Porsche is gearing up to produce its first all-electric vehicle, the highly anticipated Mission E, and now an executive gives us rare insight into the German automaker’s progress to bring the vehicle to production.
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The company released an interview with Albrecht Reimold, Member of the Executive Board for Production, who is in charge of the expansion of the Zuffenhausen Porsche factory to produce the Mission E – rendered above.
Zuffenhausen factory was already producing at full capacity, so Porsche decided to expand with new buildings in order to build a second production line to support the Mission E.
“We are already enjoying seeing the first prototypes. Members of the production team are also involved in the pilot production phase, so that experience can be gained at an early stage. The technical development and our planners are working together to drive the feasibility of building this vehicle forwards. And everything is already going pretty well.”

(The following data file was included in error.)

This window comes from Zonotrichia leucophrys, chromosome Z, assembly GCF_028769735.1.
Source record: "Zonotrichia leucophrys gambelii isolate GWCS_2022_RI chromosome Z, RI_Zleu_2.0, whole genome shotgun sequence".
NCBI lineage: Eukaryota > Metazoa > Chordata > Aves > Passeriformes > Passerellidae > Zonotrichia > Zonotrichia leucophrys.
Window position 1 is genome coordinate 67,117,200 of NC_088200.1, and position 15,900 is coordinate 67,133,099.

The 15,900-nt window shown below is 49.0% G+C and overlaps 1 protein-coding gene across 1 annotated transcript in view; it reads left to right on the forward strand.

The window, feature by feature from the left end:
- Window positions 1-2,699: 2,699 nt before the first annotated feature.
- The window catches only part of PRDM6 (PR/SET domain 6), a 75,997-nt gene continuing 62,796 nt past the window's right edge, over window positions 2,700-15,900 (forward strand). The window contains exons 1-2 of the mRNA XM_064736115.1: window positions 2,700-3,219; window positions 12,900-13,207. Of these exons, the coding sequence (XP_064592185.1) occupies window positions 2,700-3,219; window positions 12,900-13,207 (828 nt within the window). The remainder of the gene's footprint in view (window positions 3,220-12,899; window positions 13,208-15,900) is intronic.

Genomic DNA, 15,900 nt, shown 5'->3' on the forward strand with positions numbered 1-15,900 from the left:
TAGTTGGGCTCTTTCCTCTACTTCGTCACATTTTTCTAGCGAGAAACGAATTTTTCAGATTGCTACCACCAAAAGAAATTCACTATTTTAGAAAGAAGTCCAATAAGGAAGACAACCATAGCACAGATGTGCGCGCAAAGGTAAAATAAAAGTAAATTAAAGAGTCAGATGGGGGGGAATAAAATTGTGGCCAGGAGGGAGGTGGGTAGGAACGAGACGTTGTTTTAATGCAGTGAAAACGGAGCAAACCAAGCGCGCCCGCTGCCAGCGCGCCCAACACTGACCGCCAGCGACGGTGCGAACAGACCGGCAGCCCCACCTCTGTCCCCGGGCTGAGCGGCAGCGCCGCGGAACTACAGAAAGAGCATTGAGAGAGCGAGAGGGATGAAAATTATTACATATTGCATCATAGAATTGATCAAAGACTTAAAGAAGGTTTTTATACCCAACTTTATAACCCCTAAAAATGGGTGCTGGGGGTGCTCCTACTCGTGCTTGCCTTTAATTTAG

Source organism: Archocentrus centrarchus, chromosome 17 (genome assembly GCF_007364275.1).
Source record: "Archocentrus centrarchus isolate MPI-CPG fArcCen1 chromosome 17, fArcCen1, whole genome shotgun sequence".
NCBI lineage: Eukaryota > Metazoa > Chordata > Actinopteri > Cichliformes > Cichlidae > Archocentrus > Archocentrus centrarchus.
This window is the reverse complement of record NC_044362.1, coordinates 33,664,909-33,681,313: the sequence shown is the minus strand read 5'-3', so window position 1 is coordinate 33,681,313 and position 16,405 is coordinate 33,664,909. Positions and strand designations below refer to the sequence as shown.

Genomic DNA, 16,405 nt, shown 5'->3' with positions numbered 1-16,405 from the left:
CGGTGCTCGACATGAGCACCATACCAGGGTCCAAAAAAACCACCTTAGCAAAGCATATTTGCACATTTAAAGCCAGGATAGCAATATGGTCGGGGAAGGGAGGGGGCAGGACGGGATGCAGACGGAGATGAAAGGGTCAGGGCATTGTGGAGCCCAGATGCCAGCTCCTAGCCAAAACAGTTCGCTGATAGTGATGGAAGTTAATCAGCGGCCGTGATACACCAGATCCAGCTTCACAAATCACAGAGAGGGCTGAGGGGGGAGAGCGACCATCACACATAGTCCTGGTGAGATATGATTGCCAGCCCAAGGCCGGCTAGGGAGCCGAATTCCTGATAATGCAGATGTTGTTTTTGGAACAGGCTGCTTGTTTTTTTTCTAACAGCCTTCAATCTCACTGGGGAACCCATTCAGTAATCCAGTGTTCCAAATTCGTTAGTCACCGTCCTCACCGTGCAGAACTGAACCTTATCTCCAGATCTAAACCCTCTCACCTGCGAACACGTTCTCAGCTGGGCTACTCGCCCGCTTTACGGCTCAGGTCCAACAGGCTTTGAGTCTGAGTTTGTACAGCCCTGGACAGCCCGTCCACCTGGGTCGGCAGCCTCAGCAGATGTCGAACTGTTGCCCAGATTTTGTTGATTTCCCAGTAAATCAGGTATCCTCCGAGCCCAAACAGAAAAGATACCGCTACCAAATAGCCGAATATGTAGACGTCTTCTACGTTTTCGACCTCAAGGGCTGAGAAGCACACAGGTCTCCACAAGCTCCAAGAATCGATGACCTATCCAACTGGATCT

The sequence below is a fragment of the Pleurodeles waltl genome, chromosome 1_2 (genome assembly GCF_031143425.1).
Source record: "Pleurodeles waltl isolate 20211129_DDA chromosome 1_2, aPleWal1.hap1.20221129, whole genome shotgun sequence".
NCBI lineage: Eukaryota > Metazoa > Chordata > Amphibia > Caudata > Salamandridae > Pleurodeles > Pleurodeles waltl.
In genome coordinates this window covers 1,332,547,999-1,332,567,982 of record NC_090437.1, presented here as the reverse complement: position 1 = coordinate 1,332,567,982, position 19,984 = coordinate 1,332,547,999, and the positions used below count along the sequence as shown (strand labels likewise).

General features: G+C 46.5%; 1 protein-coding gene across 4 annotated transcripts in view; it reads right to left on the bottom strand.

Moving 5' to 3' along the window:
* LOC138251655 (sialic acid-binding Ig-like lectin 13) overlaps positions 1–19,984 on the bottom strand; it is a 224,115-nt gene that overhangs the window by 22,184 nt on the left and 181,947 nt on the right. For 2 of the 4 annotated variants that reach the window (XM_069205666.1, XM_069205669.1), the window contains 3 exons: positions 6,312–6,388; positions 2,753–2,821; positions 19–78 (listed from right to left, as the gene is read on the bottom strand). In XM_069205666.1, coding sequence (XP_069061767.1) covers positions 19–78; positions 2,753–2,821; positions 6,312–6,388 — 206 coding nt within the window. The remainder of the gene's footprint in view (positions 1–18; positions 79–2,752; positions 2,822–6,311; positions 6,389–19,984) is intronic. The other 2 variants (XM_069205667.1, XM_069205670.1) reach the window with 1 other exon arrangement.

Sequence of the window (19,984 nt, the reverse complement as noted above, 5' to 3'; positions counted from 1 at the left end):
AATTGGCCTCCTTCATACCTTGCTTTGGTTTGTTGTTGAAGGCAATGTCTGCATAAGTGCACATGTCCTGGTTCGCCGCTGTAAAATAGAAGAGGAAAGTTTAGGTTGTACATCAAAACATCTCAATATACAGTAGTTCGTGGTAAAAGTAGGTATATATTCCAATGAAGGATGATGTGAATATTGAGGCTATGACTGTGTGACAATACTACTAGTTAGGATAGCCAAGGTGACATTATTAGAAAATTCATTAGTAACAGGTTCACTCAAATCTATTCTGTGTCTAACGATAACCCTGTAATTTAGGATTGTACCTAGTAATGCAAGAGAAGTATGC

The executive reiterated that Porsche is now planning for the production line to be able to manufacture 20,000 Mission E sedans per year, which is significant for the luxury automaker, and he added they are planning to be able to ramp up to higher volume if needed.
He added that production equipment is being installed in “early 2018” and they expect volume production to start in 2019.
Reimold also opened the door for other brands of the Volkswagen Group to use the Mission E platform and he reiterated that Porsche could be working on all-electric ‘derivatives of the Mission E’.
In the past, there have been rumors about Lamborghini building an all-electric supercar on a Porsche Mission E platform.
Reimold also gave some interesting color on the level of automation on the Mission E production line:
“We are sticking with a line concept, and thus with a stringent flow for manufacturing our vehicles. I imagine there will be deviations from this principle for customisations. We have opted for a flexi-line for Mission E: In other words, instead of a fixed mechanical line we use automated guided vehicle systems (AGV) that transport the body sections to various stations in a set sequence. Simply moving the body sections constantly backwards and forwards from station to station just makes the overall route longer. In contrast, clever organisation along a virtual line means the material can be directed in manageable quantities, for high levels of efficiency.”
AGVs are becoming increasingly popular, but Reimold says that they had to “work hard to convince employees” of the technology. He claims up to 40% in savings over a conventional assembly line conveyor.
You can read the full interview here.